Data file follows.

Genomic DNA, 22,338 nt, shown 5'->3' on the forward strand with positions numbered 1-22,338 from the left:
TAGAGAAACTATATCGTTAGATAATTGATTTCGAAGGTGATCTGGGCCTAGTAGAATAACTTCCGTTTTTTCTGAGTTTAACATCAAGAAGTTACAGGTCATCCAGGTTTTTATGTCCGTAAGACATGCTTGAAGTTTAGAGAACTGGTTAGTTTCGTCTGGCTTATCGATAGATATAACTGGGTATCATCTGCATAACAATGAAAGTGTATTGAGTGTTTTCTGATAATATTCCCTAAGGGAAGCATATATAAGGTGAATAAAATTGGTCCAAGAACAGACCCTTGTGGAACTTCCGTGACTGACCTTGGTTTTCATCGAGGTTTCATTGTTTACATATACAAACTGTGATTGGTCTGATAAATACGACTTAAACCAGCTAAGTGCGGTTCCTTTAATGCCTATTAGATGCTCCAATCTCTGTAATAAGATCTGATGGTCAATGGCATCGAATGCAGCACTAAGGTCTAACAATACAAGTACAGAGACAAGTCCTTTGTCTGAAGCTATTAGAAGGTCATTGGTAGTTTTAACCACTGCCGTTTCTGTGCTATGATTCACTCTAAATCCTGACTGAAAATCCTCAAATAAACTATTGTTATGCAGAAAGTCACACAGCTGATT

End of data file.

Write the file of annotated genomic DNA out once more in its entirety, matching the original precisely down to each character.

Genomic DNA, 22,338 nt, shown 5'->3' on the forward strand with positions numbered 1-22,338 from the left:
TAGAGAAACTATATCGTTAGATAATTGATTTCGAAGGTGATCTGGGCCTAGTAGAATAACTTCCGTTTTTTCTGAGTTTAACATCAAGAAGTTACAGGTCATCCAGGTTTTTATGTCCGTAAGACATGCTTGAAGTTTAGAGAACTGGTTAGTTTCGTCTGGCTTATCGATAGATATAACTGGGTATCATCTGCATAACAATGAAAGTGTATTGAGTGTTTTCTGATAATATTCCCTAAGGGAAGCATATATAAGGTGAATAAAATTGGTCCAAGAACAGACCCTTGTGGAACTTCCGTGACTGACCTTGGTTTTCATCGAGGTTTCATTGTTTACATATACAAACTGTGATTGGTCTGATAAATACGACTTAAACCAGCTAAGTGCGGTTCCTTTAATGCCTATTAGATGCTCCAATCTCTGTAATAAGATCTGATGGTCAATGGCATCGAATGCAGCACTAAGGTCTAACAATACAAGTACAGAGACAAGTCCTTTGTCTGAAGCTATTAGAAGGTCATTGGTAGTTTTAACCACTGCCGTTTCTGTGCTATGATTCACTCTAAATCCTGACTGAAAATCCTCAAATAAACTATTGTTATGCAGAAAGTCACACAGCTGATT